# Biblio

Swarm Intelligence (SI) algorithms, such as Fish School Search (FSS), are well known as useful tools that can be used to achieve a good solution in a reasonable amount of time for complex optimization problems. And when problems increase in size and complexity, some increase in population size or number of iterations might be needed in order to achieve a good solution. In extreme cases, the execution time can be huge and other approaches, such as parallel implementations, might help to reduce it. This paper investigates the relation and trade off involving these three aspects in SI algorithms, namely population size, number of iterations, and problem complexity. The results with a parallel implementations of FSS show that increasing the population size is beneficial for finding good solutions. However, we observed an asymptotic behavior of the results, i.e. increasing the population over a certain threshold only leads to slight improvements.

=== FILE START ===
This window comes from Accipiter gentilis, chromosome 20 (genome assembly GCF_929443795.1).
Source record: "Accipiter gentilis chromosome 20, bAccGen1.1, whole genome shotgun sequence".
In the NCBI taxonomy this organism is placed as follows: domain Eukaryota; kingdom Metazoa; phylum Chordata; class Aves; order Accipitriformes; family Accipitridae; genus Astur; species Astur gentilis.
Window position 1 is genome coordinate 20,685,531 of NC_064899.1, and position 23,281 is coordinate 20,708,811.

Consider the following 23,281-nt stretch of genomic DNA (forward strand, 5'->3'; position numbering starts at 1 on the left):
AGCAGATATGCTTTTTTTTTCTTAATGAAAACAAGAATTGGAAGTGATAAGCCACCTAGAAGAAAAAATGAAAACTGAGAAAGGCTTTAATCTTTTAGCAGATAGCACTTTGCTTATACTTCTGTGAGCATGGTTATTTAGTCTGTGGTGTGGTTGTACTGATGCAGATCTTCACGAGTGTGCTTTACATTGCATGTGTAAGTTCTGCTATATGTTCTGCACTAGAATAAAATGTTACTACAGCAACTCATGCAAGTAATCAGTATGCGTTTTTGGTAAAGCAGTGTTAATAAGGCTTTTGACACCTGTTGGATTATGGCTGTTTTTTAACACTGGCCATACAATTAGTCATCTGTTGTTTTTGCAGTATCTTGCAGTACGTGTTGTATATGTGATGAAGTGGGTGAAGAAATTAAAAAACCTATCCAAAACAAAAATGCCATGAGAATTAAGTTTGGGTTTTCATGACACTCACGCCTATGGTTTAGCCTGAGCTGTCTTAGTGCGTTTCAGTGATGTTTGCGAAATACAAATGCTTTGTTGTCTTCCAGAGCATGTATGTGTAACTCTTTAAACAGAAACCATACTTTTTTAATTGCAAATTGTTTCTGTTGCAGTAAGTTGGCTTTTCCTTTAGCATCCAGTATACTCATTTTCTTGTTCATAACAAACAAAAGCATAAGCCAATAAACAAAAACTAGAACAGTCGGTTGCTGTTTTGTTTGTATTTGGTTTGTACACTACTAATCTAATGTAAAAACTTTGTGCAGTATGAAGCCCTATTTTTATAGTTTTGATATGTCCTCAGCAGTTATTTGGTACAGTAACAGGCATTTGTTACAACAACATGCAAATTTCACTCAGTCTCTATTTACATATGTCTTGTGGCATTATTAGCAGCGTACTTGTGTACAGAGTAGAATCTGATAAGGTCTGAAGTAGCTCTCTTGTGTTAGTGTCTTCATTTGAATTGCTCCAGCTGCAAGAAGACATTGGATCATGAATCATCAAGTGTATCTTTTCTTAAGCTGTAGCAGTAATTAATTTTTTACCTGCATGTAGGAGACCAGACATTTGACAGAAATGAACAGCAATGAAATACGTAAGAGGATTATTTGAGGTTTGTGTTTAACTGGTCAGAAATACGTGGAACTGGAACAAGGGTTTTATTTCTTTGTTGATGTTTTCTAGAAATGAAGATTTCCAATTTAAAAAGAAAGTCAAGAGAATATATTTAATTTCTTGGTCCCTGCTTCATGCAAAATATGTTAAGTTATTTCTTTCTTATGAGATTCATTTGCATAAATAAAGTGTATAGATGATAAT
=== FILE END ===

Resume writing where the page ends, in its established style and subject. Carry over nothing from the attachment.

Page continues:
This paper proposes a cooperative continuous ant colony optimization (CCACO) algorithm and applies it to address the accuracy-oriented fuzzy systems (FSs) design problems. All of the free parameters in a zero- or first-order Takagi-Sugeno-Kang (TSK) FS are optimized through CCACO. The CCACO algorithm performs optimization through multiple ant colonies, where each ant colony is only responsible for optimizing the free parameters in a single fuzzy rule. The ant colonies cooperate to design a complete FS, with a complete parameter solution vector (encoding a complete FS) that is formed by selecting a subsolution component (encoding a single fuzzy rule) from each colony. Subsolutions in each ant colony are evolved independently using a new continuous ant colony optimization algorithm. In the CCACO, solutions are updated via the techniques of pheromone-based tournament ant path selection, ant wandering operation, and best-ant-attraction refinement. The performance of the CCACO is verified through applications to fuzzy controller and predictor design problems. Comparisons with other population-based optimization algorithms verify the superiority of the CCACO.